We are familiar with the adage that sometimes we need to go far away to discover what lies in our own backyard. It could be that we need to understand 20th century literature in order to rediscover the Torah's paradigms: In the first half of the twentieth century, James Joyce popularized a new style of writing, called stream of consciousness. According to this approach, the reader follows the thoughts of the protagonist, often taking the reader far afield along with the character's thoughts. While more difficult to read, Joyce provided us with an unusually accurate portrayal of human existence. Even as many of our individual thoughts are quite rational, the connection between one thought and the next is often highly idiosyncratic. As we all know from our own experience, the mind easily flows from one subject to another, occasionally in almost inexplicable fashion. I would imagine that, at one point or another, we have all asked ourselves the question, ‘how did I start thinking about this?’ Sometimes we move on to a thought that is not at all connected to the one that preceded it, but is rather evoked by unconscious sensual stimuli  - we might be looking at or smelling something and suddenly the sight or smell triggers a memory. In a way this approach to writing is more natural to humanity than a chronological rendering of events.

It appears that the Torah is written with just such a human bent. On some level, this is echoed by the phrase that appears many times throughout the Talmud - that the Torah speaks in the language of men. Modern man's love affair with scientific thinking can blind him to the fact that human thinking is not naturally scientific. While scientific thinking allows us to think clearly and make great material advances, it will always remain divorced from our natural essence. By contrast, the traditional understanding seems to be that the Biblical text is, and should be, consonant with our natural mode of thought, and not with the way we force ourselves to think in the laboratory. This is in order to speak in the language of men in a way that is organic and makes the most sense to the inner self that the Torah ultimately addresses.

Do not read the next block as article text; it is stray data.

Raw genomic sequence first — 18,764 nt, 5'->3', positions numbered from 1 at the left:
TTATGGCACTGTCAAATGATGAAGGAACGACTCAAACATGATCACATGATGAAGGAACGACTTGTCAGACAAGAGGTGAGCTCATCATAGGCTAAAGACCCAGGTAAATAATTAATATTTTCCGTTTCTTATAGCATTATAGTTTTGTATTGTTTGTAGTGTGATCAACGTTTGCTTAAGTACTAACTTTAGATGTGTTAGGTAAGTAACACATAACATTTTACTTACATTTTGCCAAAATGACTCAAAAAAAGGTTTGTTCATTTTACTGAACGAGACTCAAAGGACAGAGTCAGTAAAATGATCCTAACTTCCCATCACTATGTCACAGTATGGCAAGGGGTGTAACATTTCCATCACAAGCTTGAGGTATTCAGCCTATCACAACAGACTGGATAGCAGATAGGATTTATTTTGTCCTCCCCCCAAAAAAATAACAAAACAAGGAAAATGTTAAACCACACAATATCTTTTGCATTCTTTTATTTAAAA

One of the most brilliant depictions of the conflict between approaches to the Bible was shown in the cartoon film Lights. In that film, the Greeks were frustrated as they tried to measure Hebrew letters with their scientific instruments. As opposed to the stone Greek letters that would sit still and be measured, the Hebrew letters, made of fire and light, were far too active and flexible to ever be measured. Indeed, the letters of the Torah cannot sit still and be measured. While our tradition appreciates the role of logic and organization, it does not believe that all of human existence can be understood in such a fashion. There are limits to what can be measured. It is perhaps this notion that will forever divide us from the assumptions of the Bible critics.

*see also Maharasha on this section

** The extent of our ability to determine the nature of these associations may well be the point of discussion in Yevamot 4a, where the Talmud identifies R. Yehudah as someone who believes that we cannot readily determine the meaning of such associations. Even as there are reasons for the order, they are entirely the product of a stream of consciousness which defies our analysis. Thus, R. Yehudah feels we should generally not be looking for connections between one seemingly unrelated section and another proximate one. The opposing opinion would tell us that trying to understand the connections between the different parts of this flow of consciousness is a legitimate and productive area of Torah study. This position would tell us that we are able to actually arrive at true insights by attempting to understand the Divine stream of consciousness.